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Which shall to all our nights and days to come
Give solely sovereign sway and masterdom.

Macb. We will speak further.

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The same. Before the Castle.

Hautboys. Servants of MACBETH attending. Enter DUNCAN, MALCOLM, DONALBAIN, BANQUo, Lenox, MACDUFF, ROSSE, ANGUS, and Attendants.

Dun. This castle hath a pleasant seat; the air Nimbly and sweetly recommends itself

Unto our gentle senses.

Banq.

This guest of summer,

The temple-haunting martlet, does approve,

3 To alter favour ever is to fear:] Favour is-look, counte

nance.

This castle hath a pleasant seat;] This short dialogue between Duncan and Banquo, whilst they are approaching the gates of Macbeth's castle, has always appeared to me a striking instance of what in painting is termed repose. Their conversation very naturally turns upon the beauty of its situation, and the pleasantness of the air; and Banquo observing the martlet's nest in every recess of the cornice, remarks, that where those birds most breed and haunt, the air is delicate. The subject of this quiet and easy conversation gives that repose so necessary to the mind after the tumultuous bustle of the preceding scenes, and perfectly contrasts the scene of horror that immediately succeeds. It seems as if Shakspeare asked himself, What is a prince likely to say to his attendants on such an occasion? Whereas the modern writers seem, on the contrary, to be always searching for new thoughts, such as would never occur to men in the situation which is represented. This also is frequently the practice of Homer, who, from the midst of battles and horrors, relieves and refreshes the mind of the reader, by introducing some quiet rural image, or picture of familiar domestick life. Sir J. REYNOLDS.

By his lov'd mansionry, that the heaven's breath
Smells wooingly here: no jutty, frieze, buttress,
Nor coigne of vantage, but this bird hath made
His pendent bed, and procreant cradle: Where they
Most breed and haunt, I have observ'd the air
Is delicate.

Dun.

Enter Lady МАСВЕТН.

See, see! our honour'd hostess !
The love that follows us, sometime is our trouble,
Which still we thank as love. Herein I teach you,
How you shall bid God yield us for your pains,
And thank us for your trouble".

Lady M.

All our service

In every point twice done, and then done double,
Were poor and single business, to contend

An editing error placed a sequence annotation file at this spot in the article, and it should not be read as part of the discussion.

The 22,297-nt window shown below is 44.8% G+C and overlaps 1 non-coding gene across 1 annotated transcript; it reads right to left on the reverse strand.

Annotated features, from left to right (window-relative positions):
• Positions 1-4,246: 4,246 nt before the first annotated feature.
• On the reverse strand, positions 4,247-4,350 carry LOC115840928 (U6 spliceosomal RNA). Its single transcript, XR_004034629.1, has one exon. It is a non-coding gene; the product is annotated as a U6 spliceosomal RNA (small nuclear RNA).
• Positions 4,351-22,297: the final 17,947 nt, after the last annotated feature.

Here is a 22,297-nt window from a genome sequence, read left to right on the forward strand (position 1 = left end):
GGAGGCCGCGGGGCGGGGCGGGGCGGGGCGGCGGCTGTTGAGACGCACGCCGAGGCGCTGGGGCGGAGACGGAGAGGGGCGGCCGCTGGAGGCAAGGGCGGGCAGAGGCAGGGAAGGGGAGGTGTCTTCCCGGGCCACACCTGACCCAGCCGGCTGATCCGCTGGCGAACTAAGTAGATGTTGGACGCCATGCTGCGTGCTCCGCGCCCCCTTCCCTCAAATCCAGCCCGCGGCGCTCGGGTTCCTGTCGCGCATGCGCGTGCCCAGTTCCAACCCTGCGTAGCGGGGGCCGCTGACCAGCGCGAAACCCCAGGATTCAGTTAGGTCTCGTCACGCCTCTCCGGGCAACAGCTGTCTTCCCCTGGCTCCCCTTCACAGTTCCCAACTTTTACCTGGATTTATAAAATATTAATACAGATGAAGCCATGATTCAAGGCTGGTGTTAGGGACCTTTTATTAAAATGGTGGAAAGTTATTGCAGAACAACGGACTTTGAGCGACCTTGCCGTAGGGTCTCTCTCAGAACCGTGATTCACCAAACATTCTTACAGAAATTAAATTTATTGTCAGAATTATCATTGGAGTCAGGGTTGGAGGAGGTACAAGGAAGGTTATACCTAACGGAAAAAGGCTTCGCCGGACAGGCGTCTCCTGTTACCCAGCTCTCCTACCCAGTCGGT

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"Buttress, nor coin of vantage, but this bird

Mr. Malone

"Hath made his pendant bed, and procreant cradle:
"Where they most breed and haunt, I have observ'd,
"The air is delicate."

6 The love that follows us, sometime is our trouble,
Which still we thank as love. Herein I teach you,

How you shall bid God yield us for your pains,

And thank us for your trouble.] This passage is undoubtedly obscure, and the following is the best explication of it I am able to offer:

Marks of respect, importunately shown, are sometimes troublesome, though we are still bound to be grateful for them, as indications of sincere attachment. If you pray for us on account of the trouble we create in your house, and thank us for the molestations we bring with us, it must be on such a principle. Herein I teach you that the inconvenience you suffer, is the result of our affection; and that you are therefore to pray for us, or thank us, only as far as prayers or thanks can be deserved for kindnesses that fatigue, and honours that oppress. You are, in short, to make your acknowledgments for intended respect and love, however irksome our present mode of expressing them may have proved. To bid is here used in the Saxon sense-to pray. STEEVENS.

Against those honours deep and broad, wherewith
Your majesty loads our house: For those of old,
And the late dignities heap'd up to them,

We rest your hermits".

Dun.
We cours'd him at the heels, and had a purpose

Where's the thane of Cawdor?

To be his purveyor: but he rides well;

And his great love, sharp as his spur, hath holp him To his home before us: Fair and noble hostess,

We

e are your guest to-night.

Lady M.

Your servants ever

8

Have theirs, themselves, and what is theirs, in compt, To make their audit at your highness' pleasure,

Still to return your own.

Dun.

Give me your hand:

Conduct me to mine host; we love him highly,
And shall continue our graces towards him.
By your leave, hostess.

[Exeunt.

SCENE VII.

The same. A Room in the Castle.

Hautboys and torches. Enter, and pass over the stage, a Sewer', and divers Servants with dishes and service. Then enter MАСВЕТН.

Macb. If it were done, when 'tis done, then 'twere well

7 We rest your hermits.] Hermits, for beadsmen.